Mastering Pouring and Cutting Techniques
Unlock the secrets of perfect pouring and cutting techniques in bartending and delight your customers with consistent, high-quality drinks.
Estimated Reading Time: 3 Minutes
Part of the allure of the 'performance' in cocktail-making is the skill and coordination of the bartender's maneuvers. Mastering the pouring technique and applying a swift elegance to cutting with a speed pourer is essential to a bartender's craft.
Explore how to develop your pouring technique to improve service speed, reduce wastage, and ensure your customer gets a consistent quality serve every time.
Types of Pouring
A bartender pours liquid directly from the bottle, typically spirits or liqueurs, without a measuring tool. It's tempting to do, especially after watching Tom Cruise in 'Cocktail', but free pouring is not a favorable technique. It can lead to:
- Increased waste of ingredients
- Inconsistent drinks
- Unsafe measures of alcohol
- Less accuracy
- Poor customer experience
A bartender uses a jigger to measure pours. Some of the world's best bartenders are incredibly dextrous and introduce theatre to jiggered pours by utilizing long, stylish pours while maintaining accuracy.
Essential Tools for Pouring
Pour Spouts/Speed Pourers
Pour spouts are used to control the pouring of drinks.
- Pourers should be stored safely and put on to your most used bottles at the beginning of service.
- The speed pourer is affixed to the mouth of the bottle to regulate the flow of liquid and ensure a consistent pour.
- It is an indispensable tool in busy bars when time is of the essence and accuracy needs to be maintained.
Jiggers are used to pour accurate amounts of spirit.
- The maximum legal quantity of each measure varies worldwide, so be sure to check with your manager about your local limit.
- Rinse all your jiggers between serves to ensure liquids don't mix.
- Jiggers should be stored together on a drainage tray on the bar top.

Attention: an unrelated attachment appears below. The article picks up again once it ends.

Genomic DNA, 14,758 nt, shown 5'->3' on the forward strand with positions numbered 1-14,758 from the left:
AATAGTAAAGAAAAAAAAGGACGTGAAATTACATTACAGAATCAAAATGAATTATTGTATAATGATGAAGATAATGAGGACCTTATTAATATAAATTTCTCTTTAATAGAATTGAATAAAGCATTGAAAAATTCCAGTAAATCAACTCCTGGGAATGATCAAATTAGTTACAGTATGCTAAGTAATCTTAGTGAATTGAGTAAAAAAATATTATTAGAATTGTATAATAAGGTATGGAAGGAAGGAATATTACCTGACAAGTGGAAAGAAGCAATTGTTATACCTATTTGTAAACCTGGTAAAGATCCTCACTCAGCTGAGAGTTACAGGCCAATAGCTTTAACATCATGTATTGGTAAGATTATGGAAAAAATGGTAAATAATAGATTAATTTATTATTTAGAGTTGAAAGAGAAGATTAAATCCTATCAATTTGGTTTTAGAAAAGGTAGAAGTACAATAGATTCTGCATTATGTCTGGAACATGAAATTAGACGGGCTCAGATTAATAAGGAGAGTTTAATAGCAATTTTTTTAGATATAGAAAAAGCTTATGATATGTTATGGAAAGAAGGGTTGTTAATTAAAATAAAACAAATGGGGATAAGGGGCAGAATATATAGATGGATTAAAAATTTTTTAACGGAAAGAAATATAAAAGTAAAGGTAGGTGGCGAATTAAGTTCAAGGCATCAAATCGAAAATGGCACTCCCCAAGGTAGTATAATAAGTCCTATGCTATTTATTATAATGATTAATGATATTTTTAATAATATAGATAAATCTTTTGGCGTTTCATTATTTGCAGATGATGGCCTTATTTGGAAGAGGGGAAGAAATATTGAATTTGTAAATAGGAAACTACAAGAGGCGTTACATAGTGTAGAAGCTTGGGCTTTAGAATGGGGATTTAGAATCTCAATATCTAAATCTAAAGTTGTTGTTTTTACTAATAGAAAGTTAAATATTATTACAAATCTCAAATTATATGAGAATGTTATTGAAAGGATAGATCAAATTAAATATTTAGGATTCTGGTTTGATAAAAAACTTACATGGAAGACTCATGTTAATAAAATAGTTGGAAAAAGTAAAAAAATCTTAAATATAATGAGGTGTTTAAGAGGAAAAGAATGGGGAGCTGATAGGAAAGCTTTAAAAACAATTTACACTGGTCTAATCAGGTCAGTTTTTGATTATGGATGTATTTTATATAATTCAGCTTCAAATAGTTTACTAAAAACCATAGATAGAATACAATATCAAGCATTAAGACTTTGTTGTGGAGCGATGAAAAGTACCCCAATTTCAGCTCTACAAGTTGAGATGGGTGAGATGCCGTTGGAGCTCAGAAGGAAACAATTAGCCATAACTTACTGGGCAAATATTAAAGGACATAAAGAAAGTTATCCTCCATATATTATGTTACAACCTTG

3 Steps to Mastering Your Pouring Technique
- Practice: Start with an empty bottle filled with water, a speed pourer, a jigger, and a glass or shaker. Practice smooth, consistent pours from the bottle to the jigger and from the jigger to the glass.
- Consistent Bottle Hold: There are multiple ways to hold a bottle. Explore the various styles and do what feels most comfortable. Grip the bottle by its neck to give maximum directional control. Invert the bottle to between 45 and 90 degrees. This ensures the liquid flows smoothly. Make sure the speed pourer’s air vent is not blocked, as this will disrupt the flow.
- Steady Stream: A speed pourer is designed to give a consistent flow. Trust in its design and maintain a steady pour without shaking or wavering.
Ending the Pour or ‘Cutting’
Cutting refers to the moment the bartender stops the pour.
- It is a swift pull out of the pour, cutting off the liquid stream and ensuring no additional drops enter the glass.
- Sometimes accompanied by a "bounce" – a quick down/up motion to disrupt the liquid flow and make a cleaner cut.
- There are various styles of cutting – start by slowly reducing the bottle's angle to slow the pour's speed as your jigger fills for a clean, easy cut.
- As you become more comfortable pouring, more elaborate cuts tend to come naturally.
Mastering the art of pouring and cutting techniques is more than just a skill; it's a performance that adds finesse to every drink you craft and ensures your customers consistently receive high-quality service.
- Smooth, dextrous pouring is part of the "performance" of bartending.
- Free pouring is the technique of estimating un-measured pours. This is usually inadvisable for a variety of reasons stemming from inaccuracy.
- Jiggered pouring is the technique of measuring pours with a jigger. With practice, these can be as fast and stylish as free pouring.
- Effective pouring and using tools like speed pourers are indispensable in busy bars and require technique and practice.
- Cutting is the technique of stopping the pour. It can range from a gradual stop to stylish and flamboyant movements.